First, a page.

|Little old lady story ...||Humma Hah|
Aug 30, 2001 12:24 PM
|Gibby was about 92 when, on a visit back to her home in Ireland, she tripped on a curb, fell, and broke her leg. The doctor said she would need 6-9 weeks in a cast before she could travel.
"Poo," said she, "My plane for the States leaves in 3 weeks. The cast comes off then, and I'll be fine."
And she was. At this point, I should tell you that, in the 40 years following her internment in a Nazi prison camp, she'd not been sick a day in her life. Tough little leprechaun, and I'm proud to know her.
Here's wishing you her kind of healing!
|Now that I'm divorced ...||Brian C.|
Aug 30, 2001 9:50 AM
|... there's plenty of time for riding. But you don't want to go there if you can help it. I miss the kids in the middle of the week. (By the way, the Big D wasn't about the bike.)|
|Injuries are part of riding....||DINOSAUR|
Aug 30, 2001 10:05 AM
I guess I missed something, I've been off the computer for a couple of days.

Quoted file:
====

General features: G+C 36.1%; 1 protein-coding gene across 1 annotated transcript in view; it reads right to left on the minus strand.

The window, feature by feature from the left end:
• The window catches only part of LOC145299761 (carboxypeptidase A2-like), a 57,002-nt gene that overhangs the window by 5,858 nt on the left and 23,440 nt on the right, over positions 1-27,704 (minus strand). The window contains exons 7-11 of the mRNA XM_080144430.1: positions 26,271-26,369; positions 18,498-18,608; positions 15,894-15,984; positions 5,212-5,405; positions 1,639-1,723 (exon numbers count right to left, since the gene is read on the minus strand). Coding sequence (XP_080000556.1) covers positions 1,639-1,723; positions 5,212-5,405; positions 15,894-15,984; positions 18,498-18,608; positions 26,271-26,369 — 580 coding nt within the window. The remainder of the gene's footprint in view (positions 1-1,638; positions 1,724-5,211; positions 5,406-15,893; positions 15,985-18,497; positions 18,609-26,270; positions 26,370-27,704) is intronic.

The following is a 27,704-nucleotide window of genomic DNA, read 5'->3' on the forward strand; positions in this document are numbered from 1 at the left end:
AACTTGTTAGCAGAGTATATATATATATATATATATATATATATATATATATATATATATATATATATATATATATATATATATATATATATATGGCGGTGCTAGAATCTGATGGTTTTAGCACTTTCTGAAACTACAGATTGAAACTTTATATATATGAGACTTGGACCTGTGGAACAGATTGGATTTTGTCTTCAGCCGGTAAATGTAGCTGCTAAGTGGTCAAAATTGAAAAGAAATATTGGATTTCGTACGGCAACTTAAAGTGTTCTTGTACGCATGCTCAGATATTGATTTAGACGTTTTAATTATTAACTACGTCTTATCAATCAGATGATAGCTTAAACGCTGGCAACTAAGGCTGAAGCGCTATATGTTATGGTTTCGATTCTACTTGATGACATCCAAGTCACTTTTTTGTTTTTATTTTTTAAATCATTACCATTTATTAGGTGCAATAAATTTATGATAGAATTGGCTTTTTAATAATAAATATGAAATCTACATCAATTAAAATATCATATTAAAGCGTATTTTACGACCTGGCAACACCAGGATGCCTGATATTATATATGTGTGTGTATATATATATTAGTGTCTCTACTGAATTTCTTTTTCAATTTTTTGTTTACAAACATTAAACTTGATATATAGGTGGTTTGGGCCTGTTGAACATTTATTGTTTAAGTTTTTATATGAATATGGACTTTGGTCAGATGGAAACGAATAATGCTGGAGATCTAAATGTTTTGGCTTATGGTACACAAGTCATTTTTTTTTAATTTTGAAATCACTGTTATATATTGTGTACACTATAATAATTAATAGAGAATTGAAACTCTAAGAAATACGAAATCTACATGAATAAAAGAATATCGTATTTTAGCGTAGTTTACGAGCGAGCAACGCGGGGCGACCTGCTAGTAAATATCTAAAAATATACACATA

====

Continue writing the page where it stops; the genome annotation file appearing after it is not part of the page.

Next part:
Actually I could see this coming. It happens to the best of us. I used to be an obsessive distance runner. I literally ran myself into the ground. I developed achilles tendonitis and I ignored it, and eventually I tore the tendon off of the bone. I have bursitis in my heel that bothers me to this day.
Sometimes, believe it or not, injuries allow us time to stop and reflect. When I had my very serious crash last year I thought very seriously about not returning to the sport. The guys on the old Bicycling Magazine forum gave me a lot of support and advice. One of which is still very vivid. I thought about what I enjoyed most about cycling. To me it was the great experience of merging into machine and one, and the feeling I get when I am outside in all of natures splendor. Sometimes I just get on my bike with no set route or milage, I just take off and do stuff at the spur of the moment.